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- Name：Tanzhe Temple
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- Admission：55RMB; 100RMB(Zen & Martial Arts performance)
- Address：Tanzhe Mountain, Mentougou District.
- Open：8:00--17:00 (summer); 8:00--16:30 (winter)
- Transportation:Take bus 336 at Fuchengmen Wai Station and get off at Pingguoyuan Station, transfer to bus 931 and get off at Tanzhe Temple.
Tanzhe Temple is located in Tanzhe Mountain, Mentougou District, about 40 kilometers (25 miles) from the Beijing metropolis. Constructed during the Jin Dynasty (256-316), Tanzhe Temple enjoys a history stretching back 1,700 years and is the earliest Buddhist Temple in Beijing. In former times this temple changed its name several times, but because there is the Dragon pool behind the temple and cudriana trees on the mountain, local people always called it Tanzhe Temple (Tan refers to the pool while Zhe refers to cudrania trees) and as time passed by this name became fixed.
The south-facing Tanzhe Temple covers an area of 25,000 sq meters (2.5 hectares). The existing buildings were mainly built in the Ming (1368-1644) and Qing Dynasties (1644-1911). The layout of Tanzhe Temple is arranged in an orderly fashion. Halls are mainly located along the central axis. Courtyards are situated in the east of the temple and various altars sit in the west of the temple.
Along the central axis
Big Bronze Pot
In front of the Maitreya Hall sits a big bronze pot about 1.85 meters (2 yards) in diameter and 1.1 meters (3.7 feet) in depth, which was used as a cooking dish by the monks of Tanzhe Temple. There used to be three pots in total, and this remaining one is the smallest. We can only imagine how many monks were in Tanzhe Temple at that time.
Tanzhe Temple’s Mahavira Hall houses the statue of Mahavira and his students. This double-tiered roof hall is covered with yellow glazed tiles and has glazed green adornments on both sides of the roof. The adornments are 2.9 meters (9.5 feet) high and engraved with dragons and clouds; they are said to be relics from the Yuan Dynasty (1271-1368).
Emperor Tree and Empress Tree
Behind Mahavira Hall there is a courtyard where two famous ancient ginkgo trees grow. The tree to the east is more than 1,000 years old, with a height of over 30 meters (98 feet) and a diameter of 4 meters (4.4 yards). Emperor Qianlong of the Qing Dynasty named it “the Emperor Tree” when he visited Tanzhe Temple. It is said that during the Qing Dynasty when a new emperor came to the throne a branch would grow up from the root, which made the tree more mysterious. The Empress tree in the west is a little smaller. People wish that the two trees were a couple; however, in reality they are both male.
The double-floored Vairochana Pavilion, located at the end of the central axis is the highest building in Tanzhe temple. The carved brick artworks on the roof lend an air of enchantment to the pavilion. A picture of eight dragons scrambling for a pearl is engraved on the front of the ridge, while there are six phoenixes flying around peony flowers carved on the back. There are also two adornments on both sides of the ridge where more remarkable pictures are also sculpted. On the face of the adornments a dragon chasing a pearl is depicted, while the picture on the back is a portrait of a dragon and a phoenix (Chinese people believe that both the dragon and the phoenix bring prosperity.). What makes this traditional picture special is the relative position of the dragon and the phoenix. In olden times the male was considered superior while the female was regarded as inferior in China. So the dragon representing the male should be drawn above the phoenix (which represents the female). But in Tanzhe Temple the relative position of the dragon and the phoenix is inverted. There is a legend that explains the reason. The last reconstruction of Vairochana Pavilion was in the Qing Dynasty when Empress Cixi was the real power behind the throne, and this inverted picture was dedicated to the empress to please her.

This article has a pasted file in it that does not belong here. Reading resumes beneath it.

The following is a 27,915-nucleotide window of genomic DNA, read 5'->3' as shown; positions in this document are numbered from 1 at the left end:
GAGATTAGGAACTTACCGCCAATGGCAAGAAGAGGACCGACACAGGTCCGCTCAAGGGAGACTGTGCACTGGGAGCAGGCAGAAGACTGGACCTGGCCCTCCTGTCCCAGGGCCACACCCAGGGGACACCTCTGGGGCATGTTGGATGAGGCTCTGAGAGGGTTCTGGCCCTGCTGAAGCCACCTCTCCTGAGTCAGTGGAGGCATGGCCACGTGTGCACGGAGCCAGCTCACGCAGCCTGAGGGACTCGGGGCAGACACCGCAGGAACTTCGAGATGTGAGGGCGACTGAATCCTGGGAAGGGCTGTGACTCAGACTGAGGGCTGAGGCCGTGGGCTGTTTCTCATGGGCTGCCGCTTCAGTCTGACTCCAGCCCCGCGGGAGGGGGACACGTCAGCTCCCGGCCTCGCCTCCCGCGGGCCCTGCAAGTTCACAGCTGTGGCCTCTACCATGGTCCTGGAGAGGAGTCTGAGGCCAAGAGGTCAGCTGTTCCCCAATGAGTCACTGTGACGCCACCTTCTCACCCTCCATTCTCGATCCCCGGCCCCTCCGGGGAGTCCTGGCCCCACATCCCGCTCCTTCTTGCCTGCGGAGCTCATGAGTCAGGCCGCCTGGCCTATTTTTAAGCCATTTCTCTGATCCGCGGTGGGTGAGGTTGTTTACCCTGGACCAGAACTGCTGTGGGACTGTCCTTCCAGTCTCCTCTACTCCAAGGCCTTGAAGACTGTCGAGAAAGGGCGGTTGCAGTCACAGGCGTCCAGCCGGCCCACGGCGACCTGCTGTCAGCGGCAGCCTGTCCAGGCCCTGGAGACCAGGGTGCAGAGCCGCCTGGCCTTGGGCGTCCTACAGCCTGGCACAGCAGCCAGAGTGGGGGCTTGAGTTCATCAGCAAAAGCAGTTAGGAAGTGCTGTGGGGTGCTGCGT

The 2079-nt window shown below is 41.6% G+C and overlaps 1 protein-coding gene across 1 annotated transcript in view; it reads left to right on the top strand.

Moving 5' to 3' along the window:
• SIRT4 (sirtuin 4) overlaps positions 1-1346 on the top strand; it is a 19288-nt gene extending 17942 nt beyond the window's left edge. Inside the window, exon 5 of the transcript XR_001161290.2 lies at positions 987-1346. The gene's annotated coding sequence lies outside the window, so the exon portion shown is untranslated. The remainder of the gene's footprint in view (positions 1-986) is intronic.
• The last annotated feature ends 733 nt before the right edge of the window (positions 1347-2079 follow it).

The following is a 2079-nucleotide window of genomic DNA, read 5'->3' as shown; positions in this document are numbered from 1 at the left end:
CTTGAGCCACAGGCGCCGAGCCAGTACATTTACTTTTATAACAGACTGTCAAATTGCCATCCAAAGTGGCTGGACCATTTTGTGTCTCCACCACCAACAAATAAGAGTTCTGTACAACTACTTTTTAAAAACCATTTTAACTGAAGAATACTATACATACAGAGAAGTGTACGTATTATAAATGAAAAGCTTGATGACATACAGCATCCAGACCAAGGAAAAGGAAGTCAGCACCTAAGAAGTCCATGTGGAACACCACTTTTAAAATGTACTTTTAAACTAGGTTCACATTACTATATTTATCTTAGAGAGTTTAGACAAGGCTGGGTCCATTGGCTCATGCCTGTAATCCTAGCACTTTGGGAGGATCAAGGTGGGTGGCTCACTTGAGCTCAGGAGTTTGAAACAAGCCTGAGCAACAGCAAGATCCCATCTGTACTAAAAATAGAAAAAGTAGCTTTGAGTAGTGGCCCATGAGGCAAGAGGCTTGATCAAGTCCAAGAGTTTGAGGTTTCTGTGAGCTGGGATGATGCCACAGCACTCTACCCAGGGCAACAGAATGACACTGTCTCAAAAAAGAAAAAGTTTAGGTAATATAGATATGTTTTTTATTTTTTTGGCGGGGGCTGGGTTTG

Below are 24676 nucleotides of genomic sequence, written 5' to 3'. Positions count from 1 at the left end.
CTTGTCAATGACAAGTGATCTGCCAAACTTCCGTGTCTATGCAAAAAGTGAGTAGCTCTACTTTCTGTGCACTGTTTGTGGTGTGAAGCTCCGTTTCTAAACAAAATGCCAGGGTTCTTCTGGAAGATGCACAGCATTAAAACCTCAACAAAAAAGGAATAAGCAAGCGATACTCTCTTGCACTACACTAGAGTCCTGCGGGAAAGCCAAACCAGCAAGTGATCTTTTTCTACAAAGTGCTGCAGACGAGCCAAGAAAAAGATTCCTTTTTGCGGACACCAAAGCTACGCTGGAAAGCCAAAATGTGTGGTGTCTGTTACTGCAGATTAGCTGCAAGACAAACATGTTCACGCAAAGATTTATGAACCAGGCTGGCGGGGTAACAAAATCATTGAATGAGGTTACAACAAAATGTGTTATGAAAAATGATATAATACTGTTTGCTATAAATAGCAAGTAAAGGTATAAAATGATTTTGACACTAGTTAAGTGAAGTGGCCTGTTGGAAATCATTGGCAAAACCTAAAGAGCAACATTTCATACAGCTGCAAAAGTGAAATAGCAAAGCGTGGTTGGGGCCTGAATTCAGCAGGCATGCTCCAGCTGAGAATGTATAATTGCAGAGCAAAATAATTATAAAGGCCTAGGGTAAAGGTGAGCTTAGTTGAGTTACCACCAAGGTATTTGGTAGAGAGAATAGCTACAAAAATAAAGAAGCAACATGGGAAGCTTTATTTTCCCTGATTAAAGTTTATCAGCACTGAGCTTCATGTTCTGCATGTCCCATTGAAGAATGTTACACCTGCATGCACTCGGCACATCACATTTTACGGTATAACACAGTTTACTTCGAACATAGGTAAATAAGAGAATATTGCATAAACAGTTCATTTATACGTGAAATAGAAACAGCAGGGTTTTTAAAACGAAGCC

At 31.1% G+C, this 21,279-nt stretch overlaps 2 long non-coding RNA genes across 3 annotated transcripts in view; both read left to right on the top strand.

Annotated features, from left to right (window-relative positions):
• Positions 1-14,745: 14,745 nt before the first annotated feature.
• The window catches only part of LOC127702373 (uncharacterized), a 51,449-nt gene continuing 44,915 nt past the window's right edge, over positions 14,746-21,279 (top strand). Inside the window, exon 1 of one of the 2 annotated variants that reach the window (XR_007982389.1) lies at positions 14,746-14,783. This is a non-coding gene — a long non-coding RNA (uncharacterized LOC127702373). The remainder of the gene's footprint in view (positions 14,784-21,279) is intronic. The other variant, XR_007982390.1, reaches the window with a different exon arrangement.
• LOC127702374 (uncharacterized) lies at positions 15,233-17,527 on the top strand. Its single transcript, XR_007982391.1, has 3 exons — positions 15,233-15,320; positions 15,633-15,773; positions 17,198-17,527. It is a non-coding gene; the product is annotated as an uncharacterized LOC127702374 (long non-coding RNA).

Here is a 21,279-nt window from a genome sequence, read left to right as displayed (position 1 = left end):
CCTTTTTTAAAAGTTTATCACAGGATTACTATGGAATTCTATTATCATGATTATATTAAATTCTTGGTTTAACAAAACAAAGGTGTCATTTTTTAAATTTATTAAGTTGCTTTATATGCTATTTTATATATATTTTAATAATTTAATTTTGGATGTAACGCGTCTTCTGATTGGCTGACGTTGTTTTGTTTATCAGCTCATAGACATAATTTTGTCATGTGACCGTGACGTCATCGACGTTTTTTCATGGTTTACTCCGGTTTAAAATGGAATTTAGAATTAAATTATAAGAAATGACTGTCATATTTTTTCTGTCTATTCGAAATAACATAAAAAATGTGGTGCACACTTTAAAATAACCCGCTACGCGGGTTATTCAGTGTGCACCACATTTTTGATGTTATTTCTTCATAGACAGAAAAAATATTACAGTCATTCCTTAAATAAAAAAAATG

Floating Cups Pavilion
The Floating Cups Pavilion is situated in the temporary palace in the eastern section of Tanzhe Temple. This wooden framed pavilion is covered with green glazed tiles and floored with white marble. The ten-centimeter (4 inches) wide winding trough was cut into the floor, like a coiling dragon. Water flows into the trough from the dragon’s mouth in east of the pavilion and out to the west. People used to sit around the trough and float a wine cup in it. Whoever the wine cup stopped in front of would then drink the wine and recite a poem. This is a traditional Chinese game.
Avalokitesvara Hall (Guanyin Hall) is located at the end of the west side of Tanzhe Temple. Avalokitesvara is worshiped in the hall and is also the place where Princess Miaoyan of the Yuan Dynasty (1271-1368) prayed to Bodhisatva after she became a nun. Princess Miaoyan came here every morning and night, and as time passed by her footprints were left on the brick floor. In 1592 the Empress of Xiao Ding in the Ming Dynasty brought the bricks worn away by the princess’s footprints to the palace, but later the bricks were given back to Tanzhe Temple and became a treasure of the temple.
To the west of Avalokitesvara Hall is Dragon King Hall, in front of which a deep green stone fish is hung. This fish, which is 1.46 meters (1.6 yards) long, weighs 150 kilograms (331 pounds). This fish was cut from a huge stony meteorite that contains bronze, so that if you rap on it you will hear a metallic sound.
Tanzhe Temple houses a great number of historic relics and ancient trees, along with many other tourist sights both inside and out, making it an unforgettable experience.